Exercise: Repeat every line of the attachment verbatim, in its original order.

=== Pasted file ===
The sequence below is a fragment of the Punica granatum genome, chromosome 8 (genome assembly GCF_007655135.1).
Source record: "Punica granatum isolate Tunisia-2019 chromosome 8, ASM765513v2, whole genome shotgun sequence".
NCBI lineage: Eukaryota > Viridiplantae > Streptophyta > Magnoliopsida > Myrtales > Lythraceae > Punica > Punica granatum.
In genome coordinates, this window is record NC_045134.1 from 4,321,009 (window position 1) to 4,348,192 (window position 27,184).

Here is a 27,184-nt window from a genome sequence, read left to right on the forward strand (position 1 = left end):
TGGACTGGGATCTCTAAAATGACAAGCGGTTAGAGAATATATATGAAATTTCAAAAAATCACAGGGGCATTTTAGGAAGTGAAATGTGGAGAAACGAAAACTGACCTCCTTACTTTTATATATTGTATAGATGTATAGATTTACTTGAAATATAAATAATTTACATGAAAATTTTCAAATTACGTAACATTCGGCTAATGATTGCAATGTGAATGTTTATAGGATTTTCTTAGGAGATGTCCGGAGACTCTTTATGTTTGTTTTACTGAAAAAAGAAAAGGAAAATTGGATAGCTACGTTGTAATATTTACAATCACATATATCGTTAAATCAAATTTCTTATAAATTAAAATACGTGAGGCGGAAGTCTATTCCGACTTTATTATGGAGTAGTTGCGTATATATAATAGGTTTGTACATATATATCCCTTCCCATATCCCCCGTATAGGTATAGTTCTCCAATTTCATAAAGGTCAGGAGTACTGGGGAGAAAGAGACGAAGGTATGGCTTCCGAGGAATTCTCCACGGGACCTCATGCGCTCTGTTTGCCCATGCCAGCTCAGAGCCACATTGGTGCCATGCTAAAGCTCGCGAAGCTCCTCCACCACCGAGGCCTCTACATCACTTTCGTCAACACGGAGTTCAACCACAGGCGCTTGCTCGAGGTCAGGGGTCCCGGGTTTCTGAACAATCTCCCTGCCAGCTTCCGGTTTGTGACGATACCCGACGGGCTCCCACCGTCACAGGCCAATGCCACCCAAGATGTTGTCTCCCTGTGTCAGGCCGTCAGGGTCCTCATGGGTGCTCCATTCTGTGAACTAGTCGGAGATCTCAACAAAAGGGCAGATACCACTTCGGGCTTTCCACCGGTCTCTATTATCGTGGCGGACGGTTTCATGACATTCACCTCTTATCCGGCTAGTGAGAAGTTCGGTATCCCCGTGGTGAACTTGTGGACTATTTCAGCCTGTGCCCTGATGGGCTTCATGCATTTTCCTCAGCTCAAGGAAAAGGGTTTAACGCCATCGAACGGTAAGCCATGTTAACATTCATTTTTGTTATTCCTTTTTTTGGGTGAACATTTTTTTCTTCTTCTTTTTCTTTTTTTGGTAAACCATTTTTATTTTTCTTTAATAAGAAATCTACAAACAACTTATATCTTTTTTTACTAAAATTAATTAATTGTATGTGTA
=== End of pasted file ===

The sequence below is a fragment of the Punica granatum genome, chromosome 8 (genome assembly GCF_007655135.1).
Source record: "Punica granatum isolate Tunisia-2019 chromosome 8, ASM765513v2, whole genome shotgun sequence".
NCBI lineage: Eukaryota > Viridiplantae > Streptophyta > Magnoliopsida > Myrtales > Lythraceae > Punica > Punica granatum.
In genome coordinates, this window is record NC_045134.1 from 4,321,009 (window position 1) to 4,348,192 (window position 27,184).

Here is a 27,184-nt window from a genome sequence, read left to right on the forward strand (position 1 = left end):
TGGACTGGGATCTCTAAAATGACAAGCGGTTAGAGAATATATATGAAATTTCAAAAAATCACAGGGGCATTTTAGGAAGTGAAATGTGGAGAAACGAAAACTGACCTCCTTACTTTTATATATTGTATAGATGTATAGATTTACTTGAAATATAAATAATTTACATGAAAATTTTCAAATTACGTAACATTCGGCTAATGATTGCAATGTGAATGTTTATAGGATTTTCTTAGGAGATGTCCGGAGACTCTTTATGTTTGTTTTACTGAAAAAAGAAAAGGAAAATTGGATAGCTACGTTGTAATATTTACAATCACATATATCGTTAAATCAAATTTCTTATAAATTAAAATACGTGAGGCGGAAGTCTATTCCGACTTTATTATGGAGTAGTTGCGTATATATAATAGGTTTGTACATATATATCCCTTCCCATATCCCCCGTATAGGTATAGTTCTCCAATTTCATAAAGGTCAGGAGTACTGGGGAGAAAGAGACGAAGGTATGGCTTCCGAGGAATTCTCCACGGGACCTCATGCGCTCTGTTTGCCCATGCCAGCTCAGAGCCACATTGGTGCCATGCTAAAGCTCGCGAAGCTCCTCCACCACCGAGGCCTCTACATCACTTTCGTCAACACGGAGTTCAACCACAGGCGCTTGCTCGAGGTCAGGGGTCCCGGGTTTCTGAACAATCTCCCTGCCAGCTTCCGGTTTGTGACGATACCCGACGGGCTCCCACCGTCACAGGCCAATGCCACCCAAGATGTTGTCTCCCTGTGTCAGGCCGTCAGGGTCCTCATGGGTGCTCCATTCTGTGAACTAGTCGGAGATCTCAACAAAAGGGCAGATACCACTTCGGGCTTTCCACCGGTCTCTATTATCGTGGCGGACGGTTTCATGACATTCACCTCTTATCCGGCTAGTGAGAAGTTCGGTATCCCCGTGGTGAACTTGTGGACTATTTCAGCCTGTGCCCTGATGGGCTTCATGCATTTTCCTCAGCTCAAGGAAAAGGGTTTAACGCCATCGAACGGTAAGCCATGTTAACATTCATTTTTGTTATTCCTTTTTTTGGGTGAACATTTTTTTCTTCTTCTTTTTCTTTTTTTGGTAAACCATTTTTATTTTTCTTTAATAAGAAATCTACAAACAACTTATATCTTTTTTTACTAAAATTAATTAATTGTATGTGTA